Loretta Lynch, who won Senate confirmation Thursday to become the next U.S. attorney general, is taking over the Justice Department amid a national uproar over alleged police brutality that could largely define her tenure.
The first African American woman to serve as the nation’s top law enforcement officer arrives at a time of unprecedented public pressure for federal officials to respond to the growing list of confrontations between local-level police and unarmed citizens, many in racially charged circumstances.
The Justice Department announced Tuesday it was investigating last week’s death in Baltimore of Freddie Gray, who died of a broken spine after being taken into police custody, the latest in a series of such controversies since the fatal Aug. 9 shooting of Michael Brown in Ferguson, Mo.
As a longtime federal prosecutor who has put cops in jail, yet also is a favorite of the law enforcement establishment, Lynch brings credibility to the issue that few others could muster.
“She is in a good position because she has earned credibility with the law enforcement community to begin with,” said James M. Cole, who served as deputy attorney general until January.
President Obama on Thursday praised Lynch’s record, calling her “a tough, independent and well-respected prosecutor on key, bipartisan priorities like criminal justice reform.”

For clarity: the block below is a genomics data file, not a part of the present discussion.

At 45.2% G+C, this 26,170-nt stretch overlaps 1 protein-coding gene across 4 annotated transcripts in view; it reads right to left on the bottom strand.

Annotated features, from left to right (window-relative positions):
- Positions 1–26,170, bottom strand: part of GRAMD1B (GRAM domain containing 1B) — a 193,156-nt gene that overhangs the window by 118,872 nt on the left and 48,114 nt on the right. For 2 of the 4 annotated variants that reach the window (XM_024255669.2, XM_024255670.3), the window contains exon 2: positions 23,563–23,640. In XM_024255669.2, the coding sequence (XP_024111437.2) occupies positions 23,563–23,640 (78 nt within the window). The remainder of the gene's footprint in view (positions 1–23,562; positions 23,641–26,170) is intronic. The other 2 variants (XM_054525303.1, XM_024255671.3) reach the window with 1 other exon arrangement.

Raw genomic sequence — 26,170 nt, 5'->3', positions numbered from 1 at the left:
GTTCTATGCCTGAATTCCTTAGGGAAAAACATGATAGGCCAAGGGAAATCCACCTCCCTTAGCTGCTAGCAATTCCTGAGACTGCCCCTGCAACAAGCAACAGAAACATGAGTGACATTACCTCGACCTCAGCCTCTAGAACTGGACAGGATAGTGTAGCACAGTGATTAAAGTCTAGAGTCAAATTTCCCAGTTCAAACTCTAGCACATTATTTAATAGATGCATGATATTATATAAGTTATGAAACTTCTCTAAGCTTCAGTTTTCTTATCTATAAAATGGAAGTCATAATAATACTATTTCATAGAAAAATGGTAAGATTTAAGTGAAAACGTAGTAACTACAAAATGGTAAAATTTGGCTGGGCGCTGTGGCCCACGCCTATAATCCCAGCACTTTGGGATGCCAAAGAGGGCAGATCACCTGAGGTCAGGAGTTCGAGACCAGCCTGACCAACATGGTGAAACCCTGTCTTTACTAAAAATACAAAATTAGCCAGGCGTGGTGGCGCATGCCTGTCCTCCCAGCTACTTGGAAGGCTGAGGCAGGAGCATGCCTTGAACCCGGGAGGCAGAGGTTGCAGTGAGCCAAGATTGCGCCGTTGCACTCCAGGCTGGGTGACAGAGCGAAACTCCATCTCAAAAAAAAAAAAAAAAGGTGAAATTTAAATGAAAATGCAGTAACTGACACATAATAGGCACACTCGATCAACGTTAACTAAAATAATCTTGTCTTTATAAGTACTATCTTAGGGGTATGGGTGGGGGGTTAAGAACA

But even Lynch — approved by a narrow 56-43 Senate vote — will find it hard to address the mounting public demands for action against rogue cops while still maintaining the faith of the 113,000 prosecutors, prison guards and FBI and DEA agents under her charge.
“That’s her first and maybe biggest challenge, because if you can’t get the law enforcement community to buy into your programs or your reforms, they don’t happen,” said Seth Stoughton, a former policeman in Tallahassee, Fla., who teaches law at the University of South Carolina.
As a new member of the Obama administration, Lynch will no doubt inherit some of the baggage of her predecessor, Eric H. Holder Jr.
“Many in the law enforcement community have already developed an opinion of the Obama administration as anti-police,” Stoughton said. “With Miss Lynch being appointed as part of that administration, she already has a hurdle to overcome to get the trust of law enforcement.”
Holder was heavily criticized by police for making critical public comments about the Ferguson Police Department after Brown’s death.
As a newcomer, Lynch has an opportunity to make a fresh start on the issue.
She seemed to send a strong signal in January that she would be different, emphasizing her respect for law enforcement groups.
“Throughout my career as a prosecutor, it has been my honor to work hand in hand with dedicated law enforcement officers and agents who risk their lives every day in the protection of the communities we all serve,” Lynch said in her opening statement to the Senate Judiciary Committee. “Few things have pained me more than the recent reports of tension and division between law enforcement and the communities we serve.”
But as Lynch knows, there are limits to the prosecutorial tools at her disposal to deal with the issue.